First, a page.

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FOREX HISTORY


Within the last three decades Foreign Exchange Market has integrated into the world's largest financial market. Now the volume of daily transactions is about $3 trillion. The modern structure of the Forex market was established in the early 1970's after abolishment of the Bretton Woods Agreement.

BRETTON WOODS AGREEMENT

When the World War II was over, the major countries of the world established the International Monetary Fund or IMF to monitor the exchange rate activities. In July 1944 the agreement among 44 countries about establishment of the IMF was signed, at Bretton Woods, New Hampshire. This Agreement fixed currency rates to US dollar and pegged the US dollar to gold.

For decades the Bretton Woods Agreement maintained international monetary steadiness, but in late 1960's the situation began to change. Economic development of different countries, especially the United States, led to disbalance in the Forex market. Growth of inflation, constant rates' revision (the Agreement allowed slight rate adjustments) led to devaluation of currencies. The market price for gold in the US began to exceed the fixed rate and the government could not maintain it artificially any longer. In 1971 the US cancelled the Agreement and devalued their currency.

JAMAICA CURRENCY SYSTEM

In the year of 1976 the Jamaica Conference (Kingston) took place. At the meeting of the ministers of the member-countries of the International Monetary Fund a new agreement about the structure of the international currency system was adopted, which represented a number of amendments to the IMF Statute. A model of free floating of currency rates was formed, which featured high fluctuations of the rates. Gold was no longer used to back deficit during international payments.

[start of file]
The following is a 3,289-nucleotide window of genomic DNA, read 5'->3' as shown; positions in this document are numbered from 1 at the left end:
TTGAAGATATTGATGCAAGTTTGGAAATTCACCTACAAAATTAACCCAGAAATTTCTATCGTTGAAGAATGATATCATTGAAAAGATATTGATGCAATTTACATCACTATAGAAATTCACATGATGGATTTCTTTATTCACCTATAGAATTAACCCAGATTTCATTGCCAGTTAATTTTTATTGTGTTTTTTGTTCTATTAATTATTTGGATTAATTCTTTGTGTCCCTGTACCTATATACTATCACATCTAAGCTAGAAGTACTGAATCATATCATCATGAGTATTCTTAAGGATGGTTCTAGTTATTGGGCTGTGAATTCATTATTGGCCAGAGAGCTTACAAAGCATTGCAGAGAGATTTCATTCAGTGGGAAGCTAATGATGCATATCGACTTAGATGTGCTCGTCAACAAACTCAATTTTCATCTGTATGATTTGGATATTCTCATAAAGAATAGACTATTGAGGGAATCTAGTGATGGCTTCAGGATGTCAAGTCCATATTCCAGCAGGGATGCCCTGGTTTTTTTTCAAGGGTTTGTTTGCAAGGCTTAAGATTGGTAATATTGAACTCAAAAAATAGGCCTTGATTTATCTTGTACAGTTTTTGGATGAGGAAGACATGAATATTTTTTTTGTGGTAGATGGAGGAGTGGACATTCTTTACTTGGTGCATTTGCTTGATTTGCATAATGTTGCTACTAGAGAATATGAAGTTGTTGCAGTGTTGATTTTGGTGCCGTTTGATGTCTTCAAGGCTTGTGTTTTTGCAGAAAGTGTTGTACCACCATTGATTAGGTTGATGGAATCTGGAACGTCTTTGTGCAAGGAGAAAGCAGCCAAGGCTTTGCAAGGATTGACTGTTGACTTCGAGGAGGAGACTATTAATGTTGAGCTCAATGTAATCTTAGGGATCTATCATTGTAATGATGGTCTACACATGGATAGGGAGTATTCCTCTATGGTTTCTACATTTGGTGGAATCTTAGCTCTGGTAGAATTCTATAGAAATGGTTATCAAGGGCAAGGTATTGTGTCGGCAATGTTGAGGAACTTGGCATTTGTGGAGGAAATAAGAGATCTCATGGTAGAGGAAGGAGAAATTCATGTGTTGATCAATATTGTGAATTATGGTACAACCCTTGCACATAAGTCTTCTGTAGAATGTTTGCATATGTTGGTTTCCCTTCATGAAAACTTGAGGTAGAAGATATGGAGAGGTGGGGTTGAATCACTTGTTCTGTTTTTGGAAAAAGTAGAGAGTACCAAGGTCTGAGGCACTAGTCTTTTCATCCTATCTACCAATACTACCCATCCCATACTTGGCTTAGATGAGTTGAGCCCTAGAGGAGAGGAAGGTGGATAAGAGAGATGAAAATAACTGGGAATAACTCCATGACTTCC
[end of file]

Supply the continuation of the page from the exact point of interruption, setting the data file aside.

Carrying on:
EUROPEAN CURRENCY

In 1978 a European Monetary System was established. The system had much in common with Bretton Woods as it had the Deutschemark as the main currency of the system. The axe of the system was a number of cross-rates with central and border rates of exchange. If the rate approaches the border both countries should make an intervention. The common European currency unit (ECU) was later introduced in 1979 for non-cash payments.The Rate of ECU to other currencies was counted on the basis of the fact that it was the unit of the basket of currencies of the European Monetary System member-countries.

In the next decade cross-border movements of capital accelerated greatly with the advent of personal computers and Internet-technologies thus expanding the market to Asian, European and American time zones. These technologies were employed by private investors to enter the market traditionally known as the Interbank market.

With the introduction of the Euro which replaced the ECU in 1999, eleven European countries fixed their currency rates in relation to Euro. It became the first currency able to compete with the historical leaders in the Forex market and establish the long desired stability.

In the course of time the market acquired the look and structure as we know it today.

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